news:d3mrpu$1v87$1 digitaldaemon.com...


 The extern(C) int b needs to be in another file (like the example in the 
 html
 doc). Judging from the other reply on this thread here's what I would do:
 file1.c
 int b = 1234;
 file2.d
 extern(C) int b;
 file3.d
 import std.stdio;
 import file2;
 void main() {
 writefln("Value of b: %d",b);
 }
 Compile file1.c and then run
 dmd file3.d file1.obj
 and be sure not to link in the file containing extern(C)b. If that doesn't 
 work
 please post a more detailed transcript of your code and compiler input and
 output.

 hope that helps,
 -Ben

It helped, thank you, but the D/C behaviour looks extremely strange to me: 1) Declare 'static int b=1234' in C and 'extern (C) int b' in the main D program. Then you can compile and link without errors. No 2nd D file needed, compiler and linker keep quiet and the trap is wide open. Variable b is silently duplicated for the scope of D and initialized with 0, while b is still available as a global C variable and just not visible to D. 2) Declare 'int b=1234' in C w/o 'static' then you must move your 'extern (C) int b' declaration to another file and, amazingly, keep it unlinked as you have suggested before. The dmd docs are mentioning: "While this is not the most elegant looking method ...". I can only agree to that, no more to say.
 ps - this thread should probably belong on digitalmars.D.learn.

Not sure about this, but I have just 'learned' that it is probably not the best idea to start using D in something like life support systems, aircrafts, etc., anytime soon.
Apr 14 2005
parent reply Ben Hinkle <Ben_member pathlink.com> writes:
It helped, thank you, but the D/C behaviour looks
extremely strange to me:

1) Declare 'static int b=1234' in C and 'extern (C) int b'
in the main D program. Then you can compile and link
without errors. No 2nd D file needed, compiler and linker
keep quiet and the trap is wide open. Variable b is silently
duplicated for the scope of D and initialized with 0, while b
is still available as a global C variable and just not visible
to D.

the "b"s are totally separate. It's like having two C files with "static int b" - they are unrelated symbols.
2) Declare 'int b=1234' in C w/o 'static' then you must
move your 'extern (C) int b' declaration to another file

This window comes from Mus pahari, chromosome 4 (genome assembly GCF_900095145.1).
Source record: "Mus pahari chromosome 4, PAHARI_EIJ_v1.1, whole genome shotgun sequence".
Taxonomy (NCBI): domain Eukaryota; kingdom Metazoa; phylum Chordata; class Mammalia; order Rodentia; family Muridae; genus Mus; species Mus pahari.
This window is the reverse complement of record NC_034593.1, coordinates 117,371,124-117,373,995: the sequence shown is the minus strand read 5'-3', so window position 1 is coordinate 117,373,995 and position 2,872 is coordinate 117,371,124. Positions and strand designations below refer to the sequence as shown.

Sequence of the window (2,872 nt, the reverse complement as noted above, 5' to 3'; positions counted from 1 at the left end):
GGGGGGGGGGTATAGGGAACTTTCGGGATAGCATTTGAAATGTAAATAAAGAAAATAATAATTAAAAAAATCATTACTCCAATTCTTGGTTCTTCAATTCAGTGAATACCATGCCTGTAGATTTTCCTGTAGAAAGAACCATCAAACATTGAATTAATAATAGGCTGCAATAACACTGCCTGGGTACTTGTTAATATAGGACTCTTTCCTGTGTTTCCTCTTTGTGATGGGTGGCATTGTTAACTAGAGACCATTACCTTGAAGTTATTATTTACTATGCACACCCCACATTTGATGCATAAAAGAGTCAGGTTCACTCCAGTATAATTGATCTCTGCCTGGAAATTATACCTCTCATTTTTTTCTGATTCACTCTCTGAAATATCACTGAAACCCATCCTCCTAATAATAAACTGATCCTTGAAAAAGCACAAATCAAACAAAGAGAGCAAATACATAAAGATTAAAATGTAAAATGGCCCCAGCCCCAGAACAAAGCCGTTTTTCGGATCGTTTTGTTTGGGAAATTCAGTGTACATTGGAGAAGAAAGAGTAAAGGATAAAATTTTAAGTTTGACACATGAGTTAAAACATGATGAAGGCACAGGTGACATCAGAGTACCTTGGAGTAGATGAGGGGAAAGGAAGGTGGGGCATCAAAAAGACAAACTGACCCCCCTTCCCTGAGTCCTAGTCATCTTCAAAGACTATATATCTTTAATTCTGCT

and, amazingly, keep it unlinked as you have suggested
before. The dmd docs are mentioning:
"While this is not the most elegant looking method ...".
I can only agree to that, no more to say.

The confusion comes from extern meaning slightly different things in C and D. It is annoying but once you trip over it and find the solution you tend to remember (at least I find I haven't forgotten that extern dance).
 ps - this thread should probably belong on digitalmars.D.learn.

Not sure about this, but I have just 'learned' that it is probably not the best idea to start using D in something like life support systems, aircrafts, etc., anytime soon.

Too bad your initial experience seems to have spoiled your fun with (or trust in) D. I hope you continue to give it a chance.
Apr 14 2005
parent "Bob W" <nospam aol.com> writes:
"Ben Hinkle" <Ben_member pathlink.com> wrote in message 
news:d3nbss$2bm8$1 digitaldaemon.com...
 the "b"s are totally separate. It's like having two C files with "static 
 int b"
 - they are unrelated symbols.

I know, that is what I should have recognized earlier (or maybe someone in the forum reading my posts). But the 'static' slipped into my C code while trying to find a way to get D to recognize my C globals. One of your previous posts contained a link to a D doc page which would have been sufficient to give me a clue how to treat D's desire for exotic linking, but I just kept skipping over the 'static' while looking on the wrong spots for the wrong things.
 The confusion comes from extern meaning slightly different things in C and 
 D. It
 is annoying but once you trip over it and find the solution you tend to 
 remember
 (at least I find I haven't forgotten that extern dance).

You can be absolutely sure that I'll remember this (unless Walter comes up with a polished dmd 1.0) and thank you again for your info.
 Too bad your initial experience seems to have spoiled your fun with
 (or trust in) D.

Fun is still there, although it briefly diminishes after time consuming tasks. Trust is moderate, because in several other occasions a genuine D flaw was the reason behind strange program behaviour. But considering the alpha version, things could be much worse.
 I hope you continue to give it a chance.

I'll have to. After all neither C++ nor Java (C#) are matching my taste. C is kept in its medieval state for mainly legacy reasons and several others seem to be dying shortly after they have surfaced. Yes, I'll keep watching D's progress ...
Apr 15 2005